Go Boy Go ! Sugar Chile Robinson©2006JCMarion


In the fall season of 2006 and early 2007 some strange sounds began to be heard on television promoting varied products for the capitalistic consumers of this country. Nothing wrong with that, so I enjoyed hearing Professor Longhair's "Mardi Gras In New Orleans" plugging the commercial rebirth of that city after the Hurricane Katrina debacle. Then to my delight and surprise came the pitch for the Hummer driven by Ruth Brown's "This Little Girl's Gone Rockin". The blast of the "Wella-Wella-Wella" intro to the tune by Ruthie almost drove me to purchase one of those gas guzzling behemoths. And how about the Doubletree Hotel ad with Dinah Washington's "Relax Max" (no it was not Eartha Kitt !). Then came Dockers-always with some of my favorite commercials (the opposing streetcar romantic interlude, etc.) with the jumping refrain of "Go Boy Go". Everyone wanted to know "who is that singing?". Some of the guesses were great - Julia Lee, Nellie Lutcher, and one R & B fanatic maintained it was Gladys "Glad Rags" Patrick ! What, no Mitzi Mars ? Well by now you must know that it is none other than boogie woogie child prodigy "Sugar Chile" Robinson ! Thinking back I realized that "Chile's" history was one of the more strange and compelling around. There is not much information out there so I will try to fill in some of the empty spaces.

He was born Frankie Robinson in Detroit, Michigan in 1940. As a young child he developed an affinity for the piano beginning to pick out songs that he heard at the age of three. At the age of five he was "discovered" by bandleader and pianist Frankie Carle. Carle had a number of hit records, many with vocals by his daughter Marjorie Hughes, and was presiding over an amateur talent night at the Michigan Theater. "Sugar Chile" was the winner of the talent contest, and one of the losers to Robinson was a young pianist named Berry Gordy. That same year Robinson appeared on musical shows for the Armed Forces Radio Service, including playing duets with Harry "The Hipster" Gibson. In 1946 "Sugar Chile" hit the ivories in the motion picture "No Leave No Love" with Van Johnson and Guy Lombardo for MGM. With this boost Robinson became a true child prodigy appearing at the White House with President Truman and his budding pianist daughter, Margaret in 1947. Soon to follow was a tour with the Lionel Hampton band and a chance to record for the Capitol label. He scored with "Numbers Boogie" / "After School" and his version of Louis Jordan's hit song "Caldonia" and "Vooey Vooey Vay" (# 756) in 1949. In 1950 another child prodigy on the R & B scene arose named PeeWee Barnum, and the inevitable comparisons were made. Robinson began to attract great attention on the tour circuit. In march of 1950 he did huge box office at Chicago's Oriental Theater. In April Robinson is signed for a motion picture to be called "Teenage Music Town". Capitol is pushing the new Robinson record called "Bouncing Ball Boogie" / "Say Little Girl" on # 897. In July "The Bases Were Loaded" and "Sticks And Stones" by Robinson is released on Capitol # 1060. Late in the summer "Sugar Chile" appears with the Count Basie Sextet and Damita Jo at the Orpheum Theater in Los Angeles. Robinson is featured as part of the television special "Star Spangled Revue". Capitol Records releases the seasonal tunes "Christmas Boogie" and "Rudolph The Red Nosed Reindeer" by Robinson. The session featured long time drummer at Chicago's Club DeLisa, Red Saunders.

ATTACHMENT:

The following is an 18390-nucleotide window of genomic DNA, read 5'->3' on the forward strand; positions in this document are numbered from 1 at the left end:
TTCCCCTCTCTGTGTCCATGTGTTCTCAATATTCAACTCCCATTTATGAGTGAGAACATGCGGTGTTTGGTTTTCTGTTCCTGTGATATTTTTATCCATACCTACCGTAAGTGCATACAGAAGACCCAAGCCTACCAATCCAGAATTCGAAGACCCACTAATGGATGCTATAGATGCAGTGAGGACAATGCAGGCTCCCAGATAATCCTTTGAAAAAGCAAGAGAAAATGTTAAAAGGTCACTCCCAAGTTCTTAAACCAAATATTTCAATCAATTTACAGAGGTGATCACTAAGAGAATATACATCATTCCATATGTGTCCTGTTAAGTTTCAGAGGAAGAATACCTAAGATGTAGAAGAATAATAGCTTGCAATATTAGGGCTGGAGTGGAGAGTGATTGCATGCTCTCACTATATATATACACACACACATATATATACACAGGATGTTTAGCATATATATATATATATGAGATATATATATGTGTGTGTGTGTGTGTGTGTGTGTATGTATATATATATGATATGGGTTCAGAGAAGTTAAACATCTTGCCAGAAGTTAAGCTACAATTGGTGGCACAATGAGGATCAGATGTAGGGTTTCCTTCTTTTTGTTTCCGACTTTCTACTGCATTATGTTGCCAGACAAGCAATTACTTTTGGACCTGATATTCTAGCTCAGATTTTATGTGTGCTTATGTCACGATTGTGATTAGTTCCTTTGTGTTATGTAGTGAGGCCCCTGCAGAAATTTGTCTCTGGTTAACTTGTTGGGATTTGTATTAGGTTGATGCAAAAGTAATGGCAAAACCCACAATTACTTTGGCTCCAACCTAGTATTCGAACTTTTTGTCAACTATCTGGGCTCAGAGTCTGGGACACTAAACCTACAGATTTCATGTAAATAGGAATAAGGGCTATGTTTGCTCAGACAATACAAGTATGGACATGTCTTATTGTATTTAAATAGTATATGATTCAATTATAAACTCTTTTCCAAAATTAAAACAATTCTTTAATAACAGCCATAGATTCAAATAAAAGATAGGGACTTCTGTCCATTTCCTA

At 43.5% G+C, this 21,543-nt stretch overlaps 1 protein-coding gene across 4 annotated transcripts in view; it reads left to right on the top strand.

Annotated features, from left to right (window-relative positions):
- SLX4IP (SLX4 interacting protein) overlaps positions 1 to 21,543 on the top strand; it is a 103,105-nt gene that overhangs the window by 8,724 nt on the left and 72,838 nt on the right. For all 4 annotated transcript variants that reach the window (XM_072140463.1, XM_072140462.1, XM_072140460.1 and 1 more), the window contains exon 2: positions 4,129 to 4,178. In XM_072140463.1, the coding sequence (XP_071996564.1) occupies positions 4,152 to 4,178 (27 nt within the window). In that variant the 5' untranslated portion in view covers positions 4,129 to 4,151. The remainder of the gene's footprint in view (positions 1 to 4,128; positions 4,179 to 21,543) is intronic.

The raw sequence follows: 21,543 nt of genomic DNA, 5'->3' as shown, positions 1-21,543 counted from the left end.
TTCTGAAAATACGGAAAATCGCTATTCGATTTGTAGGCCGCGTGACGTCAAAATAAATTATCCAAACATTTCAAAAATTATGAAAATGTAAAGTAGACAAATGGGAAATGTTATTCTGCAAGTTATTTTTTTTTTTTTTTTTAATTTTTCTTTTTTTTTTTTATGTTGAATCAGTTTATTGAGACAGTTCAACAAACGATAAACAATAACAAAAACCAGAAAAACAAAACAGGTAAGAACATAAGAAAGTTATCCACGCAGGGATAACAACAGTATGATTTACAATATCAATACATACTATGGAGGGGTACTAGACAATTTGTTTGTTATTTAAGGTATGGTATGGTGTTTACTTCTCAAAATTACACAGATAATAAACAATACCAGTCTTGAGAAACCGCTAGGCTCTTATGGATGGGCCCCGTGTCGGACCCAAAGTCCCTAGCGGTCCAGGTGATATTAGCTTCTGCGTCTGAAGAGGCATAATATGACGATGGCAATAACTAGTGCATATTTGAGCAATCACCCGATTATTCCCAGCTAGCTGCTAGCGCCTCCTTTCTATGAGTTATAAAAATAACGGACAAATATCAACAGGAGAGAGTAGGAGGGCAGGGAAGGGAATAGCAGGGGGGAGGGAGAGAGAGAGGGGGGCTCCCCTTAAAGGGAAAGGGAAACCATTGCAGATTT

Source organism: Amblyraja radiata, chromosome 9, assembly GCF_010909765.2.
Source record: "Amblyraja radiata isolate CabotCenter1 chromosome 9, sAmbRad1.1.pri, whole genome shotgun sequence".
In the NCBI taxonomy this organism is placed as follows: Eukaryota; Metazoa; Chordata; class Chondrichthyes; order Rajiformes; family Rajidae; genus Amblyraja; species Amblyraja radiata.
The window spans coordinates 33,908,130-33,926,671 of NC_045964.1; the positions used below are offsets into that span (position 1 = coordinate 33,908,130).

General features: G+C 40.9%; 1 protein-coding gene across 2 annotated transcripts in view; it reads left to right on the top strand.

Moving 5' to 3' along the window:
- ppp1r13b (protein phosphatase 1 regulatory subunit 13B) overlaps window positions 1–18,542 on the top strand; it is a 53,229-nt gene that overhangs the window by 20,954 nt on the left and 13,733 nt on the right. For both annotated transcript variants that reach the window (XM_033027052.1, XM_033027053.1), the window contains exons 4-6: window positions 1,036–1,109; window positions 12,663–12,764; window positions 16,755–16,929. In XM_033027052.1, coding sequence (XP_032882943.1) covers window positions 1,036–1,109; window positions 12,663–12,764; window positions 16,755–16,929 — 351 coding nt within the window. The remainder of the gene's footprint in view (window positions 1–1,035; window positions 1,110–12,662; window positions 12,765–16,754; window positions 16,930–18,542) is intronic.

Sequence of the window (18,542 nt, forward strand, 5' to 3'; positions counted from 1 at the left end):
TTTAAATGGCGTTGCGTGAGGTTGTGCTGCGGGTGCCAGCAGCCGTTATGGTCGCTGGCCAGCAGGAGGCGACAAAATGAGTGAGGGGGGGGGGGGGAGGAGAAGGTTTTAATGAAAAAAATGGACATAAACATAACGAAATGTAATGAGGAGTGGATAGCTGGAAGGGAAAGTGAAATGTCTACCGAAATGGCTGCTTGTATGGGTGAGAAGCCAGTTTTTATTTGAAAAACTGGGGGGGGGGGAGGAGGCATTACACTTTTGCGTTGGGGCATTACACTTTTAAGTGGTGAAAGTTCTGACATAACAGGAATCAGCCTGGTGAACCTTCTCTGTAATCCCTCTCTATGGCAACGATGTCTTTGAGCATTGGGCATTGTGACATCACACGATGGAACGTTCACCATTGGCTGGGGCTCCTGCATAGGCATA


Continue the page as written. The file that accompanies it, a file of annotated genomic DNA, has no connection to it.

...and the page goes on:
In February of 1951 Capitol issues "I'll Eat My Spinach" and "Broken Down Piano" on # 1386. In May " (Rock-A-Bye) Baby Blues" and "The Donkey Song" are released by Capitol on # 1526. Robinson does radio and television spots with a well received appearance with Bob Hope for his final show of the 1951 TV season. In June Robinson plays a week at the Carousel Club in Pittsburgh, and then to Havana, Cuba for two weeks at the Tropicana. Then it will be off to Europe for two months including the London Palladium. Robinson films a musical short with the Count Basie Sextet and Billie Holiday. In the spring of 1952, "Sugar Chile" appears with The Griffin Brothers for a week at Philadelphia's Earle Theater. During the summer of the year Robinson released his final record for Capitol-then it was over. But - In August of 1954 "Sugar Chile" was back, this time at Chicago's jazz club The Blue Note along with baritone saxist Gerry Mulligan. That was the last mention of Robinson in the trade press. He was heard no more.

Legend (or maybe the true story) has Robinson spending the ensuing fifty some years in musical obscurity, working outside the field. He was thought to have a part in the establishment of Lendo Records in Detroit in the early sixties. There is also a report of his re-discovery and a turn at the piano in public, but - who knows ? As far as Dockers clothing is concerned, "Go Boy Go" is music to their ears - and a nice rediscovery of a marvelous talent unheard for too many years. There is the "Sugar Chile Robinson" cd on Jazz Classics (from France) with 24 tracks including, of course, "Go Boy Go".

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